There are some things you want in a natural disaster survival kit for necessity and some you want for comfort.
Some of these things work well in bug out bags and others do not because of their size or weight.
When you plan your 72 hour natural disaster survival kit, I encourage you to make two separate kits – one for bugging in and one for your bug out bag that includes light weight items instead of the bulkier ones you would use at home.
What Is A Bug Out Bag Natural Disaster Survival Kit?
A bug-out bag is a natural disaster survival kit that contains enough supplies to help you survive through a natural disaster or man-made catastrophe for a period of seventy-two hours.
Without a bug-out bag, you may have to face the full impact of the disaster in question while experiencing hunger or discomfort.
The supplies contained in a bug-out bag might vary slightly depending on your geographical region, there are some essential supplies that are absolutely necessary for a bug-out bag to qualify as complete.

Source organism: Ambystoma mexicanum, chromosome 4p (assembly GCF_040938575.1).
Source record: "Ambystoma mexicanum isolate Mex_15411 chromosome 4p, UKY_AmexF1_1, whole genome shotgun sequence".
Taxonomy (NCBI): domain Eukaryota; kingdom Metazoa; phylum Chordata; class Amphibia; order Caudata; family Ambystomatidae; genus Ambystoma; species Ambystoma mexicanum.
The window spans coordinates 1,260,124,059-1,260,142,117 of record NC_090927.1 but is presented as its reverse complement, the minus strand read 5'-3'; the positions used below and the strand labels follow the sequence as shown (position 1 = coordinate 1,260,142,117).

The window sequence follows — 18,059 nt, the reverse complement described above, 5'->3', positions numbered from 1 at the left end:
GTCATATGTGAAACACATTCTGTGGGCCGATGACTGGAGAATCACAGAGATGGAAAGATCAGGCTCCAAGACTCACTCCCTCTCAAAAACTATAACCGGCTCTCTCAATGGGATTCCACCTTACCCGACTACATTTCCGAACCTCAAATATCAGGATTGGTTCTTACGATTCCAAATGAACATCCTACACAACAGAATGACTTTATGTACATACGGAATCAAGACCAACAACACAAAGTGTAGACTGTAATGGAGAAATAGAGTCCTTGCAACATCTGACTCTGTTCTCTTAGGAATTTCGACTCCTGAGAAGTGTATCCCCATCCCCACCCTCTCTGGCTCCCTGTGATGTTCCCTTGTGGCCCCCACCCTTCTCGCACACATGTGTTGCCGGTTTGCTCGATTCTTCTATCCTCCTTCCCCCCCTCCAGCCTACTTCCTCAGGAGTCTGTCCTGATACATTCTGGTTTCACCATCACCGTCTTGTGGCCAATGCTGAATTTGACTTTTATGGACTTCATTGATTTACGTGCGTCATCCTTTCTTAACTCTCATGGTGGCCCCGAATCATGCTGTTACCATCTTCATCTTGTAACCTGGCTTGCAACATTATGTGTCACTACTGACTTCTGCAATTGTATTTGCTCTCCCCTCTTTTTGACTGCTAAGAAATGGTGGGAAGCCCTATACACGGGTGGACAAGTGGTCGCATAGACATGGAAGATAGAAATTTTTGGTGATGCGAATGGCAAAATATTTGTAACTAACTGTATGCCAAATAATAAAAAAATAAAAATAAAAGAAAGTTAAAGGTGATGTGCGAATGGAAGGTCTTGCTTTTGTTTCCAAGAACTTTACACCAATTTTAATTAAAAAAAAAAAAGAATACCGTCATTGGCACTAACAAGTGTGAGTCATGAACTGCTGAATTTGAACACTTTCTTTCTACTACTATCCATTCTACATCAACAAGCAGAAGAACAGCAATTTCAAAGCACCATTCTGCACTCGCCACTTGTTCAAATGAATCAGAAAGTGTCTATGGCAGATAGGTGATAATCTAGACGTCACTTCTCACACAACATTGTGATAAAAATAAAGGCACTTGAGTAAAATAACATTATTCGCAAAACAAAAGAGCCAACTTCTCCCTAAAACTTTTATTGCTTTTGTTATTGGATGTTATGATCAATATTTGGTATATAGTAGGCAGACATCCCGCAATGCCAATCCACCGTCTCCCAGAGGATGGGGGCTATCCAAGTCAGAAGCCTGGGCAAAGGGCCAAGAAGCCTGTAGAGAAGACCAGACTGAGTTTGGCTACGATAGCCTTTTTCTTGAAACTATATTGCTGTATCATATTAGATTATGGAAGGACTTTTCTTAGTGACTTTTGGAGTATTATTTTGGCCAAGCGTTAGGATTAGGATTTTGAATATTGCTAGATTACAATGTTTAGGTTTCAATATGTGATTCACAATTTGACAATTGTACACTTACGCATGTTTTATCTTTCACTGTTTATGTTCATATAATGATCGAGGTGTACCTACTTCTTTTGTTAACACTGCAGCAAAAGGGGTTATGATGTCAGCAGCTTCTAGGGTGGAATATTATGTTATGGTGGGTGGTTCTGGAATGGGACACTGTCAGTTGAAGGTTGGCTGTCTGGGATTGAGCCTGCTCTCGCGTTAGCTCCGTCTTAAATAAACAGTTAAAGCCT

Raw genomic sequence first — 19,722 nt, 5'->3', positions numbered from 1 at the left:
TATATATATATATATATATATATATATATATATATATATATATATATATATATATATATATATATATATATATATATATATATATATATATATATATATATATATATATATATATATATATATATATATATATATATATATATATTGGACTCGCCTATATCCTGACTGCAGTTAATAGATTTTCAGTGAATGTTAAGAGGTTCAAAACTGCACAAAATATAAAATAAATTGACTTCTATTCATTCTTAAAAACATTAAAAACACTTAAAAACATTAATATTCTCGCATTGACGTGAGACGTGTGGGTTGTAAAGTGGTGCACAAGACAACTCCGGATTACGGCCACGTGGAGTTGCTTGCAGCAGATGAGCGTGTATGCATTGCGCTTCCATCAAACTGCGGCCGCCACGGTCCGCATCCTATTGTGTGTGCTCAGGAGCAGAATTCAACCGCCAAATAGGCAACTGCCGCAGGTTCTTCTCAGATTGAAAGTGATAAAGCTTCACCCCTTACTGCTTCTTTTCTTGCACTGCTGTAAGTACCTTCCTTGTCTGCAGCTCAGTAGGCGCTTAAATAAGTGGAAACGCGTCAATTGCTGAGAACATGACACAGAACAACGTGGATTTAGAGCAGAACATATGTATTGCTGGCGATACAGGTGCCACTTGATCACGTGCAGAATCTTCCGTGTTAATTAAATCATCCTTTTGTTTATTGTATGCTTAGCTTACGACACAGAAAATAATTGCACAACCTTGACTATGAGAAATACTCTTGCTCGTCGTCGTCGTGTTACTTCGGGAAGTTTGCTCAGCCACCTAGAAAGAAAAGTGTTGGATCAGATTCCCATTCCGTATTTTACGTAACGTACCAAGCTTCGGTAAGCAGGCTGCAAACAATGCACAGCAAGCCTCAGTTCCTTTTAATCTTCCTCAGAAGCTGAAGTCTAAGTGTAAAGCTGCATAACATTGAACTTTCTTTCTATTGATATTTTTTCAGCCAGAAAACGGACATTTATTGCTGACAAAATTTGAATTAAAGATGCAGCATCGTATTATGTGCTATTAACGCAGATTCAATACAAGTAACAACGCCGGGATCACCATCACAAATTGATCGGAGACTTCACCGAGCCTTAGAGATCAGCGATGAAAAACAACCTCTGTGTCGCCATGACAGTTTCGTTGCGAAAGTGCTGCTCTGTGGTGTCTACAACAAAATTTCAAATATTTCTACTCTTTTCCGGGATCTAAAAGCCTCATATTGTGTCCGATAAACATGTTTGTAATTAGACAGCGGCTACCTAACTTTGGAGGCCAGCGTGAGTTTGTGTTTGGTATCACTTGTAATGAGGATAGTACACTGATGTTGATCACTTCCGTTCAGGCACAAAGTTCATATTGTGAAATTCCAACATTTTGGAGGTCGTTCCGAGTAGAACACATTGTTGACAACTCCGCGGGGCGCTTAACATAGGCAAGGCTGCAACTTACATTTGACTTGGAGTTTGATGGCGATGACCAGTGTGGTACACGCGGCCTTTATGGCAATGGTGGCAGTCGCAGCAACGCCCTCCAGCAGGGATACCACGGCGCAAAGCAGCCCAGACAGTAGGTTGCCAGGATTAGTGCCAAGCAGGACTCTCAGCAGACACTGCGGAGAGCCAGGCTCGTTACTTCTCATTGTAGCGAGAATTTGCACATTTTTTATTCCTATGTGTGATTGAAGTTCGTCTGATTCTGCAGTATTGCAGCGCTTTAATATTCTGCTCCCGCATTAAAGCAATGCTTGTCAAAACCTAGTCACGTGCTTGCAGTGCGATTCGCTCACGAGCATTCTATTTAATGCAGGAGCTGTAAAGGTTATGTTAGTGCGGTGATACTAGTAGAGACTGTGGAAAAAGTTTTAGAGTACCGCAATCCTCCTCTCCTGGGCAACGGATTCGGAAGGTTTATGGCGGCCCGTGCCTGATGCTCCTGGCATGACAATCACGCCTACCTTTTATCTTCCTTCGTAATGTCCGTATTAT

This is why it is so important to understand how to create your own short-term emergency preparedness disaster survival kit.
Understanding is just the first step though, you must also act on that knowledge and create a 72 hour emergency survival kit.
Below are some of the essentials to include in your 72 hour natural disaster survival kit.
Water Is A Must Have For A 72 Hour Natural Disaster Survival Kit
Water is one of the basic essentials you need to survive in both emergency and non-emergency situations.
Our body requires a certain amount of water on a daily basis in order to function properly.
It is important to have at least three liters of water per person to survive seventy-two hours.
Our bodies must receive a bare minimum of least one liter of water every day in order to sustain our health.
It is wise to stock up on more water if you have the room, because you do not know how much you might go through or who you might end up sharing your stash with.
It is also important to note that a basic water purification system, comprising of a water filter or water purification tablets, can help you survive through a disaster for more than seventy-two hours.